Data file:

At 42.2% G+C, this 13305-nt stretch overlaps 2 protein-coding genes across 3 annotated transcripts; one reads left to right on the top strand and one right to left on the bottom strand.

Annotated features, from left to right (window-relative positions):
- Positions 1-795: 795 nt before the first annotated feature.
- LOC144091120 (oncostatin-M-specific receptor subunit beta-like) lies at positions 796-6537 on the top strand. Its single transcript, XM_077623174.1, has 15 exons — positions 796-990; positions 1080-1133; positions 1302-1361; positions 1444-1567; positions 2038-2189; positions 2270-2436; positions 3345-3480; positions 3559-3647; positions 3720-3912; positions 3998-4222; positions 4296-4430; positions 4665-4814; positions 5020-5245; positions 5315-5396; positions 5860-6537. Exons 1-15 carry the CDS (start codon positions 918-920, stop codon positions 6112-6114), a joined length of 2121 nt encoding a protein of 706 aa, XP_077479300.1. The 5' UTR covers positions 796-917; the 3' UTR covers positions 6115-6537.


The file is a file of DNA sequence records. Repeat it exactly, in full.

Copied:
At 42.2% G+C, this 13305-nt stretch overlaps 2 protein-coding genes across 3 annotated transcripts; one reads left to right on the top strand and one right to left on the bottom strand.

Annotated features, from left to right (window-relative positions):
- Positions 1-795: 795 nt before the first annotated feature.
- LOC144091120 (oncostatin-M-specific receptor subunit beta-like) lies at positions 796-6537 on the top strand. Its single transcript, XM_077623174.1, has 15 exons — positions 796-990; positions 1080-1133; positions 1302-1361; positions 1444-1567; positions 2038-2189; positions 2270-2436; positions 3345-3480; positions 3559-3647; positions 3720-3912; positions 3998-4222; positions 4296-4430; positions 4665-4814; positions 5020-5245; positions 5315-5396; positions 5860-6537. Exons 1-15 carry the CDS (start codon positions 918-920, stop codon positions 6112-6114), a joined length of 2121 nt encoding a protein of 706 aa, XP_077479300.1. The 5' UTR covers positions 796-917; the 3' UTR covers positions 6115-6537.